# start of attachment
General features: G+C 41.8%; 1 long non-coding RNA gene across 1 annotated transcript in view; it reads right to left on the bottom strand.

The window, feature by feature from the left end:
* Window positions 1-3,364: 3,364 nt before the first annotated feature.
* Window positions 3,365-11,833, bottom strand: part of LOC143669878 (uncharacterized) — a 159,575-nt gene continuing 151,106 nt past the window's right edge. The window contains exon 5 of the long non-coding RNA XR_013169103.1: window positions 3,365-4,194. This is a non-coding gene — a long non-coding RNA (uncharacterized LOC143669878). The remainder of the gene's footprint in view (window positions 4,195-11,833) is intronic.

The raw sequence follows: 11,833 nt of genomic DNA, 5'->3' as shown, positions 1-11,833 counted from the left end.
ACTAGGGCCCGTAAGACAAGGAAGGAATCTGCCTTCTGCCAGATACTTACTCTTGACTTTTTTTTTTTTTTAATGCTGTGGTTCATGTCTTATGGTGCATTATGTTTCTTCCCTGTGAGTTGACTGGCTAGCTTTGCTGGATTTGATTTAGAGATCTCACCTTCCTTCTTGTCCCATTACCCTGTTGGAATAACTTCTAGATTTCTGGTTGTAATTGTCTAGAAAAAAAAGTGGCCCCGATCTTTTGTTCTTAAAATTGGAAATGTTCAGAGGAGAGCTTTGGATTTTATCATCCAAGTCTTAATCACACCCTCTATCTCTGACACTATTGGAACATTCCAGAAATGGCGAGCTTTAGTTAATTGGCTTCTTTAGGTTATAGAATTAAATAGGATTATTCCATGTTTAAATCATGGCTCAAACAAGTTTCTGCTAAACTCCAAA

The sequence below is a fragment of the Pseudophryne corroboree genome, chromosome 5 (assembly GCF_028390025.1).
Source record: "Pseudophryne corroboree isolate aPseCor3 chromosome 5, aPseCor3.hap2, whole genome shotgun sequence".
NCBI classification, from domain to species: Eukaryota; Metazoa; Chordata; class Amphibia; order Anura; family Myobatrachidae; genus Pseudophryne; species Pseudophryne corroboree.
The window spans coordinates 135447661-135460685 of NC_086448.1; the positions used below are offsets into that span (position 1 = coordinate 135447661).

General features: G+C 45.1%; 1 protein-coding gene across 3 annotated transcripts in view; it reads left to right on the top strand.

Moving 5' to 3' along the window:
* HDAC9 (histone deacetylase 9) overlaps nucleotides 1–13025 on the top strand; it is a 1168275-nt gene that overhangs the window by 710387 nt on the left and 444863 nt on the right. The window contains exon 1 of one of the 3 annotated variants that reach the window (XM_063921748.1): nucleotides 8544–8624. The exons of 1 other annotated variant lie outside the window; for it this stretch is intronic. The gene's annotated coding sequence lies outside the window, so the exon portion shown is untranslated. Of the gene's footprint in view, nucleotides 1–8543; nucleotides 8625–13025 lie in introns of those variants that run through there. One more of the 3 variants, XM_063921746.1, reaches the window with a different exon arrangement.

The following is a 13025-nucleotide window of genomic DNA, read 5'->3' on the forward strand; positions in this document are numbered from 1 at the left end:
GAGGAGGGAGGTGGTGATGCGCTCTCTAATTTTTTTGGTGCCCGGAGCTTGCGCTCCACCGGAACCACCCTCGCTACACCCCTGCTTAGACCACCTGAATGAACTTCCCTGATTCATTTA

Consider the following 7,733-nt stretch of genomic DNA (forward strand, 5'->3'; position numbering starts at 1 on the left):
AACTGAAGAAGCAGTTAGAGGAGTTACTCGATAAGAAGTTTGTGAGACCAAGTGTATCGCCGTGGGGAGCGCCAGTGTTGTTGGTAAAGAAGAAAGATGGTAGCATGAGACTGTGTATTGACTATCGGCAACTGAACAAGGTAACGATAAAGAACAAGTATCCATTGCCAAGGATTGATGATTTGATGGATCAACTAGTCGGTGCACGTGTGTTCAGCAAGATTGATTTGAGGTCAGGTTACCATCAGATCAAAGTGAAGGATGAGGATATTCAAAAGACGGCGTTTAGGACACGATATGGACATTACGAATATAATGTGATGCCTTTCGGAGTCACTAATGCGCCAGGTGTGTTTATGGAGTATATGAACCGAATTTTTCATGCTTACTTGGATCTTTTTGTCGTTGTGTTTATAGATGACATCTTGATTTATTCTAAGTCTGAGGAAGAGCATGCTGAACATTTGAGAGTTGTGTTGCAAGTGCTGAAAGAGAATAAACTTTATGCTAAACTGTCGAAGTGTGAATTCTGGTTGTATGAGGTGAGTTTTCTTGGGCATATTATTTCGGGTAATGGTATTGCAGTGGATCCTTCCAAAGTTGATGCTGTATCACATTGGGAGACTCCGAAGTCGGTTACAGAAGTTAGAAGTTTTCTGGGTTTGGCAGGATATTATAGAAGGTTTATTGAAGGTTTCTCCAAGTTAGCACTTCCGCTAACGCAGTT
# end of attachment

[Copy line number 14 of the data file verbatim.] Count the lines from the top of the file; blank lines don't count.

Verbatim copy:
The following is a 13025-nucleotide window of genomic DNA, read 5'->3' on the forward strand; positions in this document are numbered from 1 at the left end: